Posted on March 25, 2016
After moving to the US five years ago I am lucky to say I go back to Uruguay for a month or so, every year. Throughout the years my relationship with the place has changed by the inevitable distance.
Time became more precious.
Meetings, a trip to the past.
The city, a place to rediscover.
The usual flavors, an excuse to indulge so that the flavour lingers till next year.
And every moment gets tinted with the sweet & sour feeling that comes from fleeting good times.
While living there, my camera used to be a tool I used only for particular projects I had in mind. Now, I take it with me wherever I go, I capture the sky, the clouds, the textures and those things that are so typical Uruguayan: the kites in spring days, the electric green grass, the tall trees framing every street, the times with friends by the boardwalk & the humidity in the air.
The images below were taken in a desperate act to remember. Sometimes, when I take the time to stop and dedicate a mindful click to frame the moment, I am also imprinting it somewhere inside me.
Posted on November 5, 2015
The summer is gone and so is my time in Orange County. One of the things that marked this time period were the periodical photowalks or photo meetings with my dear Nathalie. To mark the end of this time we spent a full day strolling downtown Santa Ana. From main streets, to alleys & parking lots, we photographed it all.
Santa Ana is one of the many towns that get lost in the Orange County sprawl. Despite the bad rep this town gets from some people I found it much more interesting, culturally alive & eclectic than it’s relative cookie cutter neighbors.
The downtown architecture shows the decades that went by the city since it’s founding days in 1868. The different signages and stores reflects the mix of cultures and styles. If you know were to look and don’t mind other’s judgements Santa Ana has a lot to offer to you.
Posted on November 3, 2015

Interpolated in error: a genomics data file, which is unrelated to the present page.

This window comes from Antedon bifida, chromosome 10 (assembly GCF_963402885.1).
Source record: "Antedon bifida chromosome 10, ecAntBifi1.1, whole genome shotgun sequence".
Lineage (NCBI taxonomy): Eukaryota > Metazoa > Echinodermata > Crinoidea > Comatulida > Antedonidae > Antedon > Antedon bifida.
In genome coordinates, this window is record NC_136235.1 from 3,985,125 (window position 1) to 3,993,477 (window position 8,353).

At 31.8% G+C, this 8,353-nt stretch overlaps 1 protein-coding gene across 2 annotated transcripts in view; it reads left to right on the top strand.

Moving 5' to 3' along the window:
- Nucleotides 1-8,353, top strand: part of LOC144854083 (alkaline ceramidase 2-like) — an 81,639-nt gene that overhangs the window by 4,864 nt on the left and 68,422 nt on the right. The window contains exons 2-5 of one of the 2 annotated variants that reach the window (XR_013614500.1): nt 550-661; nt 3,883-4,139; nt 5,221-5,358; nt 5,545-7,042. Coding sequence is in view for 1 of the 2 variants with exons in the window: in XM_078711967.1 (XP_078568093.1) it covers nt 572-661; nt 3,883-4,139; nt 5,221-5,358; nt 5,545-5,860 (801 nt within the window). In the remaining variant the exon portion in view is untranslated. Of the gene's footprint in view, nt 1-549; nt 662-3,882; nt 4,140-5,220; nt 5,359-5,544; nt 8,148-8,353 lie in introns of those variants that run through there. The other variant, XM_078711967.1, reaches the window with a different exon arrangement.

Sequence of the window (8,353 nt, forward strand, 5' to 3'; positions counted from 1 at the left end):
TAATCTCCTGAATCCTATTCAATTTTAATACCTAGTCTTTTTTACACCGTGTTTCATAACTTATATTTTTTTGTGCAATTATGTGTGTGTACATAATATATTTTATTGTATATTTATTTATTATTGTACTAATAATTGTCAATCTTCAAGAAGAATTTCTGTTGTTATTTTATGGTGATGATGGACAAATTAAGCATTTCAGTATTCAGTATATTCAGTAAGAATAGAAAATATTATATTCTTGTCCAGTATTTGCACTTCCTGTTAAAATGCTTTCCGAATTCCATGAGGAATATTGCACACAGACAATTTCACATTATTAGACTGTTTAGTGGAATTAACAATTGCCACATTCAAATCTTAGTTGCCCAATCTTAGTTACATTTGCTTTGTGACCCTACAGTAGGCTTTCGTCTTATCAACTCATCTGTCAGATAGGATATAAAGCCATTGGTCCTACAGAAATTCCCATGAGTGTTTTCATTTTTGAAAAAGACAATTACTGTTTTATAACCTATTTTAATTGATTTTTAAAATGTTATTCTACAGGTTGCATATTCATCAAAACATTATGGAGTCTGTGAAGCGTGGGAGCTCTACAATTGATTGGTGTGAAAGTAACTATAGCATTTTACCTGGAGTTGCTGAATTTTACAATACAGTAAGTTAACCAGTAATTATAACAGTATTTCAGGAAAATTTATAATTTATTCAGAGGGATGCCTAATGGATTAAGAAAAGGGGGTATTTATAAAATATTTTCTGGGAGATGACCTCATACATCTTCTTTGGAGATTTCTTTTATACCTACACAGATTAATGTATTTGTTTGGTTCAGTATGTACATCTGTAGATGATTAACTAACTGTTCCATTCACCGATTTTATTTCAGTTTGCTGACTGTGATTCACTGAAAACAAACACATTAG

I still remember visiting the family graveyard as a child on November 2nd to clean up graves and leave fresh flowers for the ones already gone. Celebrating the dead ones was for me something sweet but very sober and with no major preparations.
In Mexico, it is a different story. It is believed that at midnight on October 31st the gates of heaven open to let the “Angelitos” (young deceased ones) reunite with their families for 24 hours, while on November 2nd it is the turn for the adults. It is a joyful, and sometimes also grieving time, where the dead ones are believed to come back to visit their worldly relatives for a short time. There is nothing scary or macabre about the celebrations, there is also no “Trick or Treating” involved or pumpkin carving.
Now that we live so close to Tijuana, Alex & I decided to visit the city for the day and see how they keep the tradition alive. Despite people telling us how much bigger the celebrations are in the South people seemed to be going all out with their offerings and displays.
The fist thing we did was to stop at the Mercado Hidalgo where every year they do a huge altar to commemorate departed members of the market. They also invite non members to bring the names of their loved ones that they’d like to see included.
Sugar sculls, marigolds, candles, toys, candies and all kinds of different food and drink are included in the altars as offerings so that the dead ones can have them after their long trek back home.
Marigolds are the flowers used on altars and are also seen decorating graves, it is believed that their strong scent and bright color help guide the spirits while they make their way back home.
The merchants in the markets sell all kinds of skulls, Catrinas & even piñatas. Being so close to the border you can also see all kinds pumpkin and vampire themed candies and piñatas.
And even some political ones…
A random portrait of Alex just because…
We also visited the Food garden to grab something to eat. There we found “Papel Picado” hanging from roof, friendly human sized Catrinas, and a little colorful altar with offerings.
To end the day we visited the cemetery where there were people cleaning graves, thousands of marigolds, some altars, mariachis and families picnicking. I let my camera rest and took only the picture below as I didn’t want to intrude on such private and moving reunions.